The Civic and Ratepayers unwillingness to engage with a developer by the rate payers has compromised multiple opportunities for dialogue and engagement.

A group calling themselves the Lion Street Residents contacted us and we requested on multiple occasions to meet with them, unfortunately they refused our request and said they would leave it to the Bo Kaap rate Payers Association to resolve.

Click here our response to the request for increased time for public consultation on the advertising of the departures (a request made by the rate payers).

Public Workshops: 8 The Urban Working Group (UWG) workshops were hosted by a Blok Representative and Future Cape Town, which included over 50 interested parties, practitioners and professionals to understand our proposal in further detail and to critique the building and model, as well as to share our research done to date. Much of the feedback received in these workshops helped guide and advance the model to ensure it was a scalable proposal in the future. 

All of this information has been made available online to benefit future public participation processes and pilot project processes, and can be found within the Consultation Process tab.

Meeting / Consultations: A further 12 consultations were arranged with the record of consultations available those requesting it and these included city officials, policy makers and department heads which included substantial hours of preparation and post work and a commitment to learning and engagement.

Through this, we established a goal with the City to share our learnings directly with the City of Cape Town's Inclusionary Housing Policy, which is being drafted in 2018.

Marketing: A strategic marketing campaign was conducted, including local newspapers, ensuring the development was broadly communicated with ongoing requests to join UWG or to get in touch direct.

Lectures and Presentations: Other opportunities to share the project included a presentation during the Affordable Housing series hosted by the Association of Planners, Engineers and Surveyors (APES)

 

2. Departures

When it comes to parking and densification, our current social, political and urban environment leaves us with no justifiable right or reason to fight against increased density and relaxed parking requirements. Society has an irrational fear of development and of losing cobbled paving. There is also the idea that all citizens have a right to and are entitled to parking, leaving people without cars subsiding those with cars, and as urbanists this goes against the idea of progress and change.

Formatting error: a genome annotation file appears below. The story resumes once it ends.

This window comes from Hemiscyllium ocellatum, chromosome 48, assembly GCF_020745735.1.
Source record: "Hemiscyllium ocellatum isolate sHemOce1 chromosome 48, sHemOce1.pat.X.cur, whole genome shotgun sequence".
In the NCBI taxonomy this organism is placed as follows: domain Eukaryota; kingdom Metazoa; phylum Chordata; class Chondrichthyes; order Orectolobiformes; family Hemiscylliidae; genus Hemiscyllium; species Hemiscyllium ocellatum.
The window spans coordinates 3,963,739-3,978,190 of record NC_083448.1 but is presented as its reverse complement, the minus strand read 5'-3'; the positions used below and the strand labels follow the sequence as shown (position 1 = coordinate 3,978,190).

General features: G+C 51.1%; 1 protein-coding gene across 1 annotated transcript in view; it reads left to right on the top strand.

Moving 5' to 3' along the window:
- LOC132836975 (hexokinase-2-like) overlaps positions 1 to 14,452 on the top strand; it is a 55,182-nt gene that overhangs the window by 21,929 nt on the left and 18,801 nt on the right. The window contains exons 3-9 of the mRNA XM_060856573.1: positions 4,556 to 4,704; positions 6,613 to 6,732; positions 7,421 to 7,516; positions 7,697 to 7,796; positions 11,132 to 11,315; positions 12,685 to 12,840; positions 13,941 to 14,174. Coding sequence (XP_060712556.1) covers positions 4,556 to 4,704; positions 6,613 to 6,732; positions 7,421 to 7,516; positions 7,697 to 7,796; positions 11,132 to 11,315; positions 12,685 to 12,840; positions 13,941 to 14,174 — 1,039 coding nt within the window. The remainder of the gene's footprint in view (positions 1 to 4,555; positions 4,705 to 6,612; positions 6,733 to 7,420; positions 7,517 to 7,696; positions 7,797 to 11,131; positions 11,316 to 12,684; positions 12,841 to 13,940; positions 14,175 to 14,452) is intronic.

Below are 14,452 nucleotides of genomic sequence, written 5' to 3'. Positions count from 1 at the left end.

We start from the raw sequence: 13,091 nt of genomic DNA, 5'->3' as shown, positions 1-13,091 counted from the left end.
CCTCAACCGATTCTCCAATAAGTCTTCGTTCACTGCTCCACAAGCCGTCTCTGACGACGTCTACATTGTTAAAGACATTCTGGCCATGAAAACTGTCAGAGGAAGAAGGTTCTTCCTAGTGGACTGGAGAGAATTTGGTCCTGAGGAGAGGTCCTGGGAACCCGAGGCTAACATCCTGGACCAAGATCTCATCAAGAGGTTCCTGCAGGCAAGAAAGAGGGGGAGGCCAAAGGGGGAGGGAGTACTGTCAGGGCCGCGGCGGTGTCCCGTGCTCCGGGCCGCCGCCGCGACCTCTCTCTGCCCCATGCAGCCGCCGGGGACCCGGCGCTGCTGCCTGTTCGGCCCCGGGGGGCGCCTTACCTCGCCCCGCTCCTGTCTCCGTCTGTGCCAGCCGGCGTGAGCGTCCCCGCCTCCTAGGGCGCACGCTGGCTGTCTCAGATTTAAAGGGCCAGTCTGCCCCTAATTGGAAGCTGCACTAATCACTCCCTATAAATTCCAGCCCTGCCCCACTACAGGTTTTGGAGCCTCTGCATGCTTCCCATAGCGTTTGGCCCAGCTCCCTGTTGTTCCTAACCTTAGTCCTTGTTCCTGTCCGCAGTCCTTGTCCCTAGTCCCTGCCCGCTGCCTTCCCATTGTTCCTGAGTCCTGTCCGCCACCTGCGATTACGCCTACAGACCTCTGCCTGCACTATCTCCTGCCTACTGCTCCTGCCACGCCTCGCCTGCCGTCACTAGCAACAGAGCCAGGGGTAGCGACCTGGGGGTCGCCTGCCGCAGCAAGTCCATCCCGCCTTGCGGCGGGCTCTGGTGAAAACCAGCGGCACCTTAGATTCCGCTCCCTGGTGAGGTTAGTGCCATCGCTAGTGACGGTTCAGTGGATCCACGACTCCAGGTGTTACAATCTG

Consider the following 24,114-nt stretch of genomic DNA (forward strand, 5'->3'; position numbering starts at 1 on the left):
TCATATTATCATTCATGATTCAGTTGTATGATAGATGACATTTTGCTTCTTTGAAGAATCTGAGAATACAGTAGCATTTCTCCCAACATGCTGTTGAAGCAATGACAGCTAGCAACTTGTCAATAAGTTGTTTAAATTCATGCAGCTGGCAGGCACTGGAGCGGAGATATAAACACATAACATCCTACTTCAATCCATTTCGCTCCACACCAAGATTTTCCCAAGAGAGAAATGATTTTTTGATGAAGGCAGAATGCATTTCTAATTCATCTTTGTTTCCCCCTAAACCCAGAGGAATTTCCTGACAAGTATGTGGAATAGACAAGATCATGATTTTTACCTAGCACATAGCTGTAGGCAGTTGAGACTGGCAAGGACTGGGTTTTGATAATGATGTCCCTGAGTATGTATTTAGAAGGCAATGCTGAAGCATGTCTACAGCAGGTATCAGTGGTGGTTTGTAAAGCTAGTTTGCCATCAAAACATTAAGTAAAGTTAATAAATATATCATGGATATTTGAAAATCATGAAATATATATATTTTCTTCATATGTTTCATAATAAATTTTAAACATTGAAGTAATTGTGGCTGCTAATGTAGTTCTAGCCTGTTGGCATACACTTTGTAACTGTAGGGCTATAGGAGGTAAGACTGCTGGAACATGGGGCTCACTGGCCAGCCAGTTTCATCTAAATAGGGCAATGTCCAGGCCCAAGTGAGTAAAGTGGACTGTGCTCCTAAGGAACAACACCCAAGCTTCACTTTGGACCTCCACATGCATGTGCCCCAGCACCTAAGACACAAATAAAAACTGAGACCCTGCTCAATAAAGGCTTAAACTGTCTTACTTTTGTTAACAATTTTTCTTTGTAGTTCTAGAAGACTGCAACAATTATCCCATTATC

We consider these groups of people as essentially fighting progress and change, or as noted by Rashiq Fataar of Future Cape Town, “many continue to use arguments around density, height and heritage to pursue a hidden anti-transformation agenda, which is subsequently reflected in our disastrous built environment landscape, that no professional in the planning or design profession could be proud of."

The city is not immutable and it most certainly is not frozen in time. Positive progress and change making interventions through small pilot projects and new development models are required to step away from challenges facing our society and try to create a new narrative that steps away from “not in my neighbourhood” and into a more inclusive growth trajectory.

Our reading of the application, against many of the objections received, shows potentially a misreading of the plans submitted, which we are ready to clarify and discuss.

 

3. Design

The design of the building has been mis-represented in the campaign which was drafted 1 week before the deadline of the comment period, in contrast to the engagement process which spanned most of 2017. This has been the result or engineering of the ongoing charge for clickbait activism (again spearheaded by the anti-change team), a more thorough engagement with the building will show how it responds to the site and surrounds in an effective manner.

Below are a series of images that show the building in its immediate context which might give more insight into its scale and which more accurately reflects the building within its context relative to the images being used by those objecting.

FORTY ON L within its context

 

FORTY ON L within its context

 

The North-East elevation of FORTY ON L

 

The South-West elevation of FORTY ON L

 

The North-East corner of the building within its context

 

The South-East corner of the building within its context